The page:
Next, make sure you're comparing apples to apples.
Some funds don't make as much money as others -- by design. A bond fund cannot compete with a stock fund because of the nature of their respective holdings. However, different types of funds serve different purposes. The bond fund can have a stabilizing effect on one's portfolio.
"For example," MarksJarvis says, "someone might have a bond fund that perhaps an adviser put them in because that's supposed to be the safe part of their money. And they'll look at it and they'll say, 'Well, I'm only making 4 percent in that fund and I have this stock fund that's up 12 percent. Why not go with the 12 percent?'
"Well, there's a perfectly good reason," she says. "That 12 percent money is not going to be as safe."
Determine your asset allocation strategy.
6. Misreading the labelYou bought a bunch of different funds -- so that means you're diversified, right? Not necessarily.
You don't want to find out that you're overexposed to a particular market sector after it hits a rough patch. Luckily, staying out of this trap is a matter of learning to read the label.
"One of the typical mistakes that people make is they get a list of mutual funds from their employer and they can't tell the difference between them. They don't know the vocabulary," says MarksJarvis.
Expand your vocabulary by a dozen words and increase your assets: Check out Bankrate's investing glossary.
Understanding the different types of asset classes will help you strategize (see Tip No. 5). Different asset classes do better at different times. Bonds may do well while the stock market is suffering and large-cap firms may weather tough times better than spunkier small caps. Boring bonds will never match stocks in a hot market and small caps may be better poised to take off like a shot than their larger, lumbering counterparts.
7. Neglecting researchPsssst. Wanna hear a good stock tip?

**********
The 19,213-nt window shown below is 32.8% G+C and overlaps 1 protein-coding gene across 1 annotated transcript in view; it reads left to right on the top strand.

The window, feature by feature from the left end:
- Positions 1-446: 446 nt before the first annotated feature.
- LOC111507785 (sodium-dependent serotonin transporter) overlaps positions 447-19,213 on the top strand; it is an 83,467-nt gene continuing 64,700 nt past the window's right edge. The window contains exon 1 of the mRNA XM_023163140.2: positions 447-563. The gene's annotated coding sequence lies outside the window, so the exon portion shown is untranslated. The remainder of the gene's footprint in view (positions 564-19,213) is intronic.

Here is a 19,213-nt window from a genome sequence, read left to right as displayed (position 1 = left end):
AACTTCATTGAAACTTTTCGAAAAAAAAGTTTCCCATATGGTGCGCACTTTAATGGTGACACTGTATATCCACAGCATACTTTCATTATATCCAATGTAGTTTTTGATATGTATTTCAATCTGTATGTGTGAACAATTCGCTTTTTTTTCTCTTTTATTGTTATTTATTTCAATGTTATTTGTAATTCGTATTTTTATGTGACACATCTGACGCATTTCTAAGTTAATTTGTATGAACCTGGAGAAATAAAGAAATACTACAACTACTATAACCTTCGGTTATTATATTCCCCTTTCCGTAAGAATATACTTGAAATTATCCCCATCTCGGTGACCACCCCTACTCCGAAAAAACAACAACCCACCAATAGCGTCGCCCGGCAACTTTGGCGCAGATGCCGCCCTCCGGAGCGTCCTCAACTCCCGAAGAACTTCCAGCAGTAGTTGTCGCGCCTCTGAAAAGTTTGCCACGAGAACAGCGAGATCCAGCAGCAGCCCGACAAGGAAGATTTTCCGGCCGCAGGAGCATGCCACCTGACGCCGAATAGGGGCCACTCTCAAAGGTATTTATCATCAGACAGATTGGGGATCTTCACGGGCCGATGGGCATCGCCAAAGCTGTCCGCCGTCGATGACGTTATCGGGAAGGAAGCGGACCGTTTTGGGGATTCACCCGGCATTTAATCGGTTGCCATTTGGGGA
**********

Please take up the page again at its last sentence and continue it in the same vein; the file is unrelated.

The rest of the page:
No, we're not going to tell you about the next Google. We're going to tell you to do your homework.
What to look for
Where to look
- Type of fund (large-cap growth, small-cap value, etc.)
- How long the manager has been there
- How much the fund costs (expense ratio)
- Minimum investment required
- Portfolio holdings (list of securities)
- Performance information -- remember, past performance does not guarantee future return.
- Morningstar, an independent investment research and ranking site, offers a wealth of free information about mutual funds. Look beyond the star rating, though.
- Ask for the prospectus from the fund company or brokerage firm. This information is often available online.
- Get a copy of the most recent semiannual report (again, you'll likely find it online). These reports frequently feature a letter from the portfolio manager. His or her discussion of the past six months will give you an indication of how he or she runs the fund. A good manager discusses both victories and mistakes.
"When making investments, look to invest in the company and not the stock," says Shashin Shah, CFA, CFP with SGS Wealth Management in Dallas. "Research the company," he says. "Look at the Internet, anywhere from MSN to Yahoo Finance; purchase research reports. If you're investing $1,000, you might want to spend $5 to read a research report. Get information from the broker and how they made the picks. Order the company report."Similar advice applies when you research mutual funds. Sometimes the fund name can be misleading, so you can't judge by that.